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Mark Cuban Invests Big in Box Wine

Plus, the Smithsonian honors six of America's great winemaking families, and the San Francisco Giants celebrate with Mumm Napa … again

Posted: October 30, 2014

• This past Friday on ABC’s Shark Tank, viewers saw outspoken billionaire and Dallas Mavericks owner Mark Cuban get into the wine game. It was a rocky start for Austin, Texas-based BeatBox Beverages (they’ve reimagined the classic wine box as a Warhol-esque facsimile of an '80s era jam box, which conveniently holds a party-worthy 5 liters of wine priced at $65 per 2-pack, or about $5 per standard 750ml bottle). Cofounders Aimy Steadman, Brad Schultz and Justin Fenchel offered the Sharks a taste of their “wine-based beverage”: It's an 11 percent alcohol drink based on orange wine—no, not that hip wine made from white grapes macerated with their skins that your least favorite somm won't stop making you taste; BeatBox is literally made from fermented orange juice. Investor and resident Shark Tank enophile Kevin O’Leary took a sip of the company’s Blue Razzberry Lemonade and declared, "This tastes like shit!" But that didn’t stop him, or any of the Sharks, from bidding on a piece of the company, descriptive flavor profile notwithstanding.

BeatBox's creators were asking for an initial offer of $250,000 for a 10 percent stake in the company, explaining that in a competitive and incumbent-brand-laden alcohol market like Texas, they made $235,000 in sales in just 14 months. That figure got the Sharks' attention, and when a circling group of the show’s namesake creatures have their eye on the same bait, you get what people tune in for: a frenzy. But it was the BeatBox team's insight as to why people buy box wine in the first place that really hooked the Sharks: When people buy a box of wine, it's for a group—the purchase is ruled by convenience, not brand. “You guys don’t sell wine," Cuban said, "You sell fun.” Comparisons to Bethenny Frankel's wildly successful Skinnygirl line of wines didn't hurt, either, and offers from everyone in the room started stacking up. But when Cuban offered $600,000 for a 33 percent stake in the company, the BeatBox trio recoiled a bit, prompting Cuban to ask for a counter offer. Fenchel, the company’s CEO, asked for $1 million for 33 percent, and Cuban bit.


• In recognition of the 50th anniversary of the Smithsonian’s National Museum of American History, the museum celebrated six vintners and members of winemaking families during a winemakers' dinner at the Smithsonian Castle in Washington, D.C., last night. The Smithsonian deemed the 1960s a tremendous expansion and growth period for many American winegrowing regions that resulted from a combination of postwar prosperity, new ideas about living close to the land, an infusion of capital in certain regions, a spirit of innovation and experimentation, and a desire to improve the quality of wine produced in America. The celebrated group consisted of members from integral contributors to the wine industry including: Jason Lett of Eyrie Vineyards, whose father, David Lett, was the first to plant Pinot Noir vines in Willamette Valley; Frederick Frank of Dr. Frank’s Vinifera Wine Cellars, whose grandfather ignited the vinifera revolution in the Finger Lakes region, elevating the New York wine industry; Mount Eden’s Jeffrey Patterson, who took over winemaking operations in 1983, continuing the lineage of the historic vineyard in the Santa Clara Mountains; Rob Cook, current winemaker at Chalone Vineyard, first planted in 1919 in the rural and rustic Pinnacle Mountains of Monterey County; Kathleen Heitz Myers, whose parents, Joe and Alice Heitz, crafted the first Martha's Vineyard Cabernet Sauvignon in 1966, Napa Valley’s first single-vineyard Cabernet; and Warren Winiarski, whose famed 1973 Stag's Leap Wine Cellars Cabernet Sauvignon outscored their French competitors at the 1976 Judgment of Paris tasting, and was included as part of the Smithsonian's "101 Objects that Made America" in 2013. "We knew that there was potential for great American wine in those days," said Winiarski in a statement. "I was lucky to have started growing grapes and making wine along with others whose quest for great wines from America coincided with mine. We all made this happen together."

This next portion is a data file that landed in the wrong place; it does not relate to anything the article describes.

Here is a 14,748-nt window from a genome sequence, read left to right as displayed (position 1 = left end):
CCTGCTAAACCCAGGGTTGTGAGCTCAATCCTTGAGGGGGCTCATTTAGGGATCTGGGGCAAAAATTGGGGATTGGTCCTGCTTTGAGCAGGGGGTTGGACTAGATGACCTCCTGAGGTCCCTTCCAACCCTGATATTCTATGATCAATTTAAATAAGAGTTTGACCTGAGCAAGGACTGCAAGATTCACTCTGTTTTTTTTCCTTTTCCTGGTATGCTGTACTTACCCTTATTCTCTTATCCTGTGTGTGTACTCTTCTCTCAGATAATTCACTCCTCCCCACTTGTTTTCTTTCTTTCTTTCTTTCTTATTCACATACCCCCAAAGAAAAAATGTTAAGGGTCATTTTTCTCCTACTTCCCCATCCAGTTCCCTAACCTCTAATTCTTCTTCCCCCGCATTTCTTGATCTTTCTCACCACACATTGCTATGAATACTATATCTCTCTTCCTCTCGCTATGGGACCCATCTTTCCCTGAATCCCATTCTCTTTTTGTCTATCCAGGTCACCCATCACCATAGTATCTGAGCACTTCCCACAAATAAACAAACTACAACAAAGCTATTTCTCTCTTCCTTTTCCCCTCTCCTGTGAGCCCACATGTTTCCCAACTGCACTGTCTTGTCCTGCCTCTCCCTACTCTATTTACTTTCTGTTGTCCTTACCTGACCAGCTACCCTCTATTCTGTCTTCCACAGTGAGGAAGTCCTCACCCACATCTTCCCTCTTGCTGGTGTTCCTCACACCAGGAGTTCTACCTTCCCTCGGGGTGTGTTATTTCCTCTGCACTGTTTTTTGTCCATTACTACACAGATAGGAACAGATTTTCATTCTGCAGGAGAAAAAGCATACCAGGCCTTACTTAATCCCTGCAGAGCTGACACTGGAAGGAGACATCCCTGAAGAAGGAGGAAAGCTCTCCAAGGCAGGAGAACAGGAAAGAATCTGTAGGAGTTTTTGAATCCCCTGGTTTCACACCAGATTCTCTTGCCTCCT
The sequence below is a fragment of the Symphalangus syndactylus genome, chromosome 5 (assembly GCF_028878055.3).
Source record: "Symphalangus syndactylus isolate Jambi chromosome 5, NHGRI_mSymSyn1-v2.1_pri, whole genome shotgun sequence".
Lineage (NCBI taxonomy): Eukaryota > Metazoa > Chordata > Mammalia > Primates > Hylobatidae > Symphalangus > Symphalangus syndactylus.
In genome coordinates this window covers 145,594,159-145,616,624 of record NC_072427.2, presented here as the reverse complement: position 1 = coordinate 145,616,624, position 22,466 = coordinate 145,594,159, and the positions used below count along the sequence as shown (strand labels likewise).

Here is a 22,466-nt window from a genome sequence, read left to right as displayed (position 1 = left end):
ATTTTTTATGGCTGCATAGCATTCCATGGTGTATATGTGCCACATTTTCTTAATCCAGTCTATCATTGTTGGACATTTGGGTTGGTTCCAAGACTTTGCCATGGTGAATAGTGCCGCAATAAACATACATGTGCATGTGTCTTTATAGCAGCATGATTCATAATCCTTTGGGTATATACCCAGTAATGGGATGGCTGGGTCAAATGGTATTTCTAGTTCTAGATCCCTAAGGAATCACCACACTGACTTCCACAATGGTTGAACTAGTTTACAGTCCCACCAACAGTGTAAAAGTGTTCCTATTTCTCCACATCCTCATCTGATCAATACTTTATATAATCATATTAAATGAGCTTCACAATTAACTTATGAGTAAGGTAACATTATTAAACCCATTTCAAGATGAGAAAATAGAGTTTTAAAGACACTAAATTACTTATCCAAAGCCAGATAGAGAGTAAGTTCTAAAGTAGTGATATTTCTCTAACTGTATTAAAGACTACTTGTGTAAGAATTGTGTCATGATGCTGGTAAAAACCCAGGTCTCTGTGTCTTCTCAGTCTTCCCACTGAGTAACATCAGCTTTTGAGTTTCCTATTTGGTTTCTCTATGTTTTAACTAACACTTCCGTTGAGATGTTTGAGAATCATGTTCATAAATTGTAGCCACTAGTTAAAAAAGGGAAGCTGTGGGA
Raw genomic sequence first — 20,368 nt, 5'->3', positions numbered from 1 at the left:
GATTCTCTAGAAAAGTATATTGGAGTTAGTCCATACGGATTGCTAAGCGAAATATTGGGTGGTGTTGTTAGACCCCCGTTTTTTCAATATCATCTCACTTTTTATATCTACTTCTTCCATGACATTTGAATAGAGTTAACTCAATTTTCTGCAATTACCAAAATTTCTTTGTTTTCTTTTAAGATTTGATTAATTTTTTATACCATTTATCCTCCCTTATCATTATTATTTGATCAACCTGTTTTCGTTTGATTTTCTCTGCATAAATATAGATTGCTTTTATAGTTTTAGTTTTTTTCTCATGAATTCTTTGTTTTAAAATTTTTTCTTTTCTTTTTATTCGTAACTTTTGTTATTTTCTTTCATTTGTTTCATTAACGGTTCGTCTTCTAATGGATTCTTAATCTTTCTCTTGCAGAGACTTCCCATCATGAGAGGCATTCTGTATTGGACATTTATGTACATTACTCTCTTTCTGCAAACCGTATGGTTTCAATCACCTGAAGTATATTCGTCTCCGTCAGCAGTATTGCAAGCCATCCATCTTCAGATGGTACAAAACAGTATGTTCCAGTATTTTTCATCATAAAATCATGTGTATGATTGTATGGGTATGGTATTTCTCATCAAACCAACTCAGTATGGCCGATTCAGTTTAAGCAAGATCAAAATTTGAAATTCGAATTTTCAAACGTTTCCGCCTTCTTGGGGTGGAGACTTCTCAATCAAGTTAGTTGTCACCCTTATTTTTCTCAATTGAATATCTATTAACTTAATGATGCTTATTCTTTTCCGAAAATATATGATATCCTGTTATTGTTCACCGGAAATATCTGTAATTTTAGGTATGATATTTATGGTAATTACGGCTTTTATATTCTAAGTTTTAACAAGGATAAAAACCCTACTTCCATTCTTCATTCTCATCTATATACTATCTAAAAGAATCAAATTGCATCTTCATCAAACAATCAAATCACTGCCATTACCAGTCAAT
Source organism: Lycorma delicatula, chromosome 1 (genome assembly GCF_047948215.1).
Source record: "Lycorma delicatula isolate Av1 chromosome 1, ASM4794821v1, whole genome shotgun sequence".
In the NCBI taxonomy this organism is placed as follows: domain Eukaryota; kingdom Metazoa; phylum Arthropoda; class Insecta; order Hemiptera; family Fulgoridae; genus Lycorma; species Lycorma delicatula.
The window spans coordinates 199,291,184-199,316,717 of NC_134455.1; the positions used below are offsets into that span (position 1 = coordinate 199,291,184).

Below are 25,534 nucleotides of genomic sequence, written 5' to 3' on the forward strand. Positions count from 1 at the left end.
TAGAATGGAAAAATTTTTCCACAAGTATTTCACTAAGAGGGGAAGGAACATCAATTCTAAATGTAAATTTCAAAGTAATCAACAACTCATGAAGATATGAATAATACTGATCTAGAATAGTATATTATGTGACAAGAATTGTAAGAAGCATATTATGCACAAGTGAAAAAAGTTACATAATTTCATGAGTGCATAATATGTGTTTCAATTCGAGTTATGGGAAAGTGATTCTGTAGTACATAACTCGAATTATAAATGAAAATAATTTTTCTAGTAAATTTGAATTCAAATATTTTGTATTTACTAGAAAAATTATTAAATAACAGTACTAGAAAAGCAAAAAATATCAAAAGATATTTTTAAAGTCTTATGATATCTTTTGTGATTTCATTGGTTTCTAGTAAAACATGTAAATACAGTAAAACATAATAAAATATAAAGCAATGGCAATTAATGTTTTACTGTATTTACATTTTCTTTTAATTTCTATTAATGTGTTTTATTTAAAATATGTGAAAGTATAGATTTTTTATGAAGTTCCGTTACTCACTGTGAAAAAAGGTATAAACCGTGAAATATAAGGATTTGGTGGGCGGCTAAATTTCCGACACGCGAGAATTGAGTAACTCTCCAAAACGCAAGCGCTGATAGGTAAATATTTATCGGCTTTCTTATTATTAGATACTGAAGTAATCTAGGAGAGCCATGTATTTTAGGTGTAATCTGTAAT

• For the third time in the 2014 World Series between the San Francisco Giants and the Kansas City Royals, it was the Madison Bumgarner show in last night's decisive Game 7. Bumgarner pitched 5 innings of scoreless relief last night after winning Game 1 and earning a complete-game shutout in Game 5, culminating in his being named World Series Most Valuable Player. And for the third time in the past five years, Mumm Napa sparkling wine was waiting for the triumphant Giants in the locker room. Unfiltered's honorary MVP goes to Mumm Napa assistant winemaker Tami Lotz, who attended every single Giants post-season home game this year. As this is starting to become a regular thing for the Giants and Mumm, the winery last year created a special cuvée dedicated to the team, Mumm Napa Giants Brut Prestige ($27), featuring the Giants logo on the label. It's part of an entire lineup of team-themed wines that Major League Baseball has been rolling out over the past two years. For last night's victory, a Mumm Napa spokesperson informed Unfiltered, the winery brought enough sparkling wine "to fill a hot tub"—more than 300 gallons worth, or 130 cases. Just to be clear, though, we much prefer our sparkling wine pulled from an ice bath.

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